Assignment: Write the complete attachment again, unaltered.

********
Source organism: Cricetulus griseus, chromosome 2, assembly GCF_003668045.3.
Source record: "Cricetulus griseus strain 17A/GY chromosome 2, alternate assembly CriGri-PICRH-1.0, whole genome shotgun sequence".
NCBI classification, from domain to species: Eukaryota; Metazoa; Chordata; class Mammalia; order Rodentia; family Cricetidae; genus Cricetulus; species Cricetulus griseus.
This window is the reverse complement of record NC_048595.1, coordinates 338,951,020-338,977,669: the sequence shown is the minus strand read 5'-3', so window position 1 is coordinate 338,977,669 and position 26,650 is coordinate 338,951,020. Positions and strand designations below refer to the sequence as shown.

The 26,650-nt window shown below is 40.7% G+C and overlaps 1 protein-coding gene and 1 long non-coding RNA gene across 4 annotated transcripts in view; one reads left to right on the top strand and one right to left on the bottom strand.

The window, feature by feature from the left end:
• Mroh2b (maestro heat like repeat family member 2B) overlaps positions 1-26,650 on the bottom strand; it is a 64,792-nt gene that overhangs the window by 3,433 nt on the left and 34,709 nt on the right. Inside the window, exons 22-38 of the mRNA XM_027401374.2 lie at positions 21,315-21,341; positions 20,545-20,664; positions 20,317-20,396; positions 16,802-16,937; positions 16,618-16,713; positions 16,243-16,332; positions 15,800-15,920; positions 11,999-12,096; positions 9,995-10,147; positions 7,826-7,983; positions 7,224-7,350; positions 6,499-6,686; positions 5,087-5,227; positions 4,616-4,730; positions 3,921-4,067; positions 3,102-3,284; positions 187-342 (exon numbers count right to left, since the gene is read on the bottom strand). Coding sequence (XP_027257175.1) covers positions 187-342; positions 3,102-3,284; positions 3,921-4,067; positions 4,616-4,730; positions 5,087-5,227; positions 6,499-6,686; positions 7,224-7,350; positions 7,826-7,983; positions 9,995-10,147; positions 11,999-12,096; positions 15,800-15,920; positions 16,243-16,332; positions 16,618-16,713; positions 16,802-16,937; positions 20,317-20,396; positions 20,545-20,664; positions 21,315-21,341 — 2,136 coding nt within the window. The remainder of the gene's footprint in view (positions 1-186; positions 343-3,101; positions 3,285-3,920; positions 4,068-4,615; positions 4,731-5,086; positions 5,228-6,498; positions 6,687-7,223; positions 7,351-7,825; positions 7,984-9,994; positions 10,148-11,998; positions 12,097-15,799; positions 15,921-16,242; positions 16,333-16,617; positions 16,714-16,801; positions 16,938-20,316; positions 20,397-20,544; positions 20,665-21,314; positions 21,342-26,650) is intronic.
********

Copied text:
Source organism: Cricetulus griseus, chromosome 2, assembly GCF_003668045.3.
Source record: "Cricetulus griseus strain 17A/GY chromosome 2, alternate assembly CriGri-PICRH-1.0, whole genome shotgun sequence".
NCBI classification, from domain to species: Eukaryota; Metazoa; Chordata; class Mammalia; order Rodentia; family Cricetidae; genus Cricetulus; species Cricetulus griseus.
This window is the reverse complement of record NC_048595.1, coordinates 338,951,020-338,977,669: the sequence shown is the minus strand read 5'-3', so window position 1 is coordinate 338,977,669 and position 26,650 is coordinate 338,951,020. Positions and strand designations below refer to the sequence as shown.

The 26,650-nt window shown below is 40.7% G+C and overlaps 1 protein-coding gene and 1 long non-coding RNA gene across 4 annotated transcripts in view; one reads left to right on the top strand and one right to left on the bottom strand.

The window, feature by feature from the left end:
• Mroh2b (maestro heat like repeat family member 2B) overlaps positions 1-26,650 on the bottom strand; it is a 64,792-nt gene that overhangs the window by 3,433 nt on the left and 34,709 nt on the right. Inside the window, exons 22-38 of the mRNA XM_027401374.2 lie at positions 21,315-21,341; positions 20,545-20,664; positions 20,317-20,396; positions 16,802-16,937; positions 16,618-16,713; positions 16,243-16,332; positions 15,800-15,920; positions 11,999-12,096; positions 9,995-10,147; positions 7,826-7,983; positions 7,224-7,350; positions 6,499-6,686; positions 5,087-5,227; positions 4,616-4,730; positions 3,921-4,067; positions 3,102-3,284; positions 187-342 (exon numbers count right to left, since the gene is read on the bottom strand). Coding sequence (XP_027257175.1) covers positions 187-342; positions 3,102-3,284; positions 3,921-4,067; positions 4,616-4,730; positions 5,087-5,227; positions 6,499-6,686; positions 7,224-7,350; positions 7,826-7,983; positions 9,995-10,147; positions 11,999-12,096; positions 15,800-15,920; positions 16,243-16,332; positions 16,618-16,713; positions 16,802-16,937; positions 20,317-20,396; positions 20,545-20,664; positions 21,315-21,341 — 2,136 coding nt within the window. The remainder of the gene's footprint in view (positions 1-186; positions 343-3,101; positions 3,285-3,920; positions 4,068-4,615; positions 4,731-5,086; positions 5,228-6,498; positions 6,687-7,223; positions 7,351-7,825; positions 7,984-9,994; positions 10,148-11,998; positions 12,097-15,799; positions 15,921-16,242; positions 16,333-16,617; positions 16,714-16,801; positions 16,938-20,316; positions 20,397-20,544; positions 20,665-21,314; positions 21,342-26,650) is intronic.